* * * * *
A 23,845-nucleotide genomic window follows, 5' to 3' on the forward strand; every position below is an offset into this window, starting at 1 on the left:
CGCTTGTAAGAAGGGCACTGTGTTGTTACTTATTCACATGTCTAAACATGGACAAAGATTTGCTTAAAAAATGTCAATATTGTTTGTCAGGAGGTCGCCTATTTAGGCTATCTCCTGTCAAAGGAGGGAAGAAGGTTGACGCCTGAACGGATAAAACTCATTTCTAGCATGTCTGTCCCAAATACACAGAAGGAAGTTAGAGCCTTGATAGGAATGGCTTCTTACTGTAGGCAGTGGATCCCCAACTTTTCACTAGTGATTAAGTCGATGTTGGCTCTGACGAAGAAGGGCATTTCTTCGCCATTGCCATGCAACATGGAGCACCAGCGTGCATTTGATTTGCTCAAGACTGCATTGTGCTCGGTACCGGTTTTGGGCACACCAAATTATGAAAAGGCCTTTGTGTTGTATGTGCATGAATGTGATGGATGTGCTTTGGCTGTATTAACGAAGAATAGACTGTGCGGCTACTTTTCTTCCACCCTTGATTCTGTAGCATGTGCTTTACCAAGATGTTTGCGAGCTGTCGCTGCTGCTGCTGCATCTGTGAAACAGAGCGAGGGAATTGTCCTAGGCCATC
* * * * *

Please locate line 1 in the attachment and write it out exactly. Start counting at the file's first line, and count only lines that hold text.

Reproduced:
A 23,845-nucleotide genomic window follows, 5' to 3' on the forward strand; every position below is an offset into this window, starting at 1 on the left: